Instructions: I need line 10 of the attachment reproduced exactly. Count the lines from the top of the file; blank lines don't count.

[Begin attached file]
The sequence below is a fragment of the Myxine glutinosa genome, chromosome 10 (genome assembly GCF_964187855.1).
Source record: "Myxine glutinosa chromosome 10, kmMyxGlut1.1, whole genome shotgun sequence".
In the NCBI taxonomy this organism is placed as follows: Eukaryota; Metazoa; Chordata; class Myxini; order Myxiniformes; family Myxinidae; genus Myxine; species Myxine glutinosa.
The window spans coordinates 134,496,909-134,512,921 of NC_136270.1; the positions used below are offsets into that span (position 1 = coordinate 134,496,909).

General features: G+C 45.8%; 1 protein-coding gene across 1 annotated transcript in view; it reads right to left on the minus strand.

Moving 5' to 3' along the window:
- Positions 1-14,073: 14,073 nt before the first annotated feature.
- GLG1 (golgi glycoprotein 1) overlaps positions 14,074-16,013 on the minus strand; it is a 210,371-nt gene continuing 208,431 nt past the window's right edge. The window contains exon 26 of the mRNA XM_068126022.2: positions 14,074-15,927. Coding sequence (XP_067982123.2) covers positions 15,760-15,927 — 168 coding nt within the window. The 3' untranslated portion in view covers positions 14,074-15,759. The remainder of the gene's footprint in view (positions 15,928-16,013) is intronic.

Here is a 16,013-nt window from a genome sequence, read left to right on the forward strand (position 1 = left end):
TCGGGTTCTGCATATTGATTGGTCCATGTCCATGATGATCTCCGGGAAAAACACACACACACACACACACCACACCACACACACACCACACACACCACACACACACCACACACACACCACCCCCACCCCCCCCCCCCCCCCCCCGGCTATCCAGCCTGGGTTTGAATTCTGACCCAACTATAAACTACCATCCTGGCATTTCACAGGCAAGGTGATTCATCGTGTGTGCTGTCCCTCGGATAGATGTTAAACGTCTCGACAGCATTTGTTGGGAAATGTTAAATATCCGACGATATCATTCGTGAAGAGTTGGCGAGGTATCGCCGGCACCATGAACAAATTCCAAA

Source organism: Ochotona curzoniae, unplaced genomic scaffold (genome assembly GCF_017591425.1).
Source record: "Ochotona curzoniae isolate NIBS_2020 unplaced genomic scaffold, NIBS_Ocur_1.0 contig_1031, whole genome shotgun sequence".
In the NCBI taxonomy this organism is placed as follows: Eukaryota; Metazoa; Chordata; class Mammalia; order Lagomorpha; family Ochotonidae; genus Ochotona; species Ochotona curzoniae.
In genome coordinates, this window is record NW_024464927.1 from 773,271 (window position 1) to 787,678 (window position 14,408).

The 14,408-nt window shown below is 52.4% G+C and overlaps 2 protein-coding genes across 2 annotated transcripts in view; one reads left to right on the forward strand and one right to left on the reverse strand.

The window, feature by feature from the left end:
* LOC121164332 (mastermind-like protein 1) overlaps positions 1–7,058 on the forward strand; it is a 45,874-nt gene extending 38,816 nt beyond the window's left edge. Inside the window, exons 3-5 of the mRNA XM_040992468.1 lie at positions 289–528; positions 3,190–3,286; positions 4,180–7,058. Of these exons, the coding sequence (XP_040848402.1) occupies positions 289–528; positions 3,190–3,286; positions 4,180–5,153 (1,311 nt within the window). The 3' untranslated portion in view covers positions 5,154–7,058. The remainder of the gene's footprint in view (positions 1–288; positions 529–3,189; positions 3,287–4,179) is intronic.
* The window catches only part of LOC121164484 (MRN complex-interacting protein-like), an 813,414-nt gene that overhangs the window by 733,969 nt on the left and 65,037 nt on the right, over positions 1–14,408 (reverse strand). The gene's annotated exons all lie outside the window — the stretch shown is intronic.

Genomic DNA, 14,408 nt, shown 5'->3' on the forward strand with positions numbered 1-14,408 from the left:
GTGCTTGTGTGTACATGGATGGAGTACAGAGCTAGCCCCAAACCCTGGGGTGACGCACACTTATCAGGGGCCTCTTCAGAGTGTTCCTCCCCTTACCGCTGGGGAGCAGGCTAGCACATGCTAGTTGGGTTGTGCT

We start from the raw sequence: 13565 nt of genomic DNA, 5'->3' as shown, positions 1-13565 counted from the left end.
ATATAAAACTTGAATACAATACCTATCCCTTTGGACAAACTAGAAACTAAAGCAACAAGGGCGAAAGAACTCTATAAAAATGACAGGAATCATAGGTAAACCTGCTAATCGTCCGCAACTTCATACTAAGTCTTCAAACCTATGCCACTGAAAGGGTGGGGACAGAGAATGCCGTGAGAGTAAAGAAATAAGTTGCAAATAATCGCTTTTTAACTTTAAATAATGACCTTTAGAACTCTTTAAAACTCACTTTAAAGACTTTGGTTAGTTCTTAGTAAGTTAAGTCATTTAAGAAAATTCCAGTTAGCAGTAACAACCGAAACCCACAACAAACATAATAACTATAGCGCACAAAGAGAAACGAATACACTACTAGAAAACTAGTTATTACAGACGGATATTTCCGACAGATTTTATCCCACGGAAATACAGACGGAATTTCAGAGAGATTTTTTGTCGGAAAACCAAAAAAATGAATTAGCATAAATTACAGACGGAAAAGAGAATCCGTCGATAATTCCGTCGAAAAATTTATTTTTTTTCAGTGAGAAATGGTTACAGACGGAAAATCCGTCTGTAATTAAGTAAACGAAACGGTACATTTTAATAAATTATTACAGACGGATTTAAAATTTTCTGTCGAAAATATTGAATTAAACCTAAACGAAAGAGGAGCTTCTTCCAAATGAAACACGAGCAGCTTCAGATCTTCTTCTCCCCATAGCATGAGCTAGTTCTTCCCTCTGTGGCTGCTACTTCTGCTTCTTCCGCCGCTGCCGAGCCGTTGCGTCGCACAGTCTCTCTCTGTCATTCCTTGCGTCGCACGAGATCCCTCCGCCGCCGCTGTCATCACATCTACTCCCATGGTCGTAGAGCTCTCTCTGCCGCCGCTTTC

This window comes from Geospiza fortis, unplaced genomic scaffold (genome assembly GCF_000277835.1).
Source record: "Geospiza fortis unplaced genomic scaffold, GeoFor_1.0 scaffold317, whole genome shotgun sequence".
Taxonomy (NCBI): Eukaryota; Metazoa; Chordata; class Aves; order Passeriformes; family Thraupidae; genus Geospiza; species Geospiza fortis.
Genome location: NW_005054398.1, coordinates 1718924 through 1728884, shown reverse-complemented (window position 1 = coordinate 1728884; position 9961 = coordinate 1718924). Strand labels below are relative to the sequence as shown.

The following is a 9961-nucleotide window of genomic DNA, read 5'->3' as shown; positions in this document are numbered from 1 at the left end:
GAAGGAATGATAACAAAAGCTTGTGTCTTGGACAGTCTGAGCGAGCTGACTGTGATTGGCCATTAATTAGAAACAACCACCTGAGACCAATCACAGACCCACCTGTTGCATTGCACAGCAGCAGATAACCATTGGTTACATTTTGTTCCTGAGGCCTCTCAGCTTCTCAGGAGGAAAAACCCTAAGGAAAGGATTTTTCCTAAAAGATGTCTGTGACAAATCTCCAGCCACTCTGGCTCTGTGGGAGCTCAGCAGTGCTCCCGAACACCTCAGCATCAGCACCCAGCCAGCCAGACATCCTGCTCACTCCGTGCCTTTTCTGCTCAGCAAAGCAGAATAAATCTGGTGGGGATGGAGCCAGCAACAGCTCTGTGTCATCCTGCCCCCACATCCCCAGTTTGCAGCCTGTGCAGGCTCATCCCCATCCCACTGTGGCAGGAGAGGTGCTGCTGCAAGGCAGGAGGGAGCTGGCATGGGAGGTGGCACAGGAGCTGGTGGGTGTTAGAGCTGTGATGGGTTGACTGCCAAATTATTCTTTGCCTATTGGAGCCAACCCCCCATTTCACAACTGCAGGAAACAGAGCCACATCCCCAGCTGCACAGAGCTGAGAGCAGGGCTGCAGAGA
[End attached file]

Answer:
TCGGGTTCTGCATATTGATTGGTCCATGTCCATGATGATCTCCGGGAAAAACACACACACACACACACACCACACCACACACACACCACACACACCACACACACACCACACACACACCACCCCCACCCCCCCCCCCCCCCCCCCGGCTATCCAGCCTGGGTTTGAATTCTGACCCAACTATAAACTACCATCCTGGCATTTCACAGGCAAGGTGATTCATCGTGTGTGCTGTCCCTCGGATAGATGTTAAACGTCTCGACAGCATTTGTTGGGAAATGTTAAATATCCGACGATATCATTCGTGAAGAGTTGGCGAGGTATCGCCGGCACCATGAACAAATTCCAAA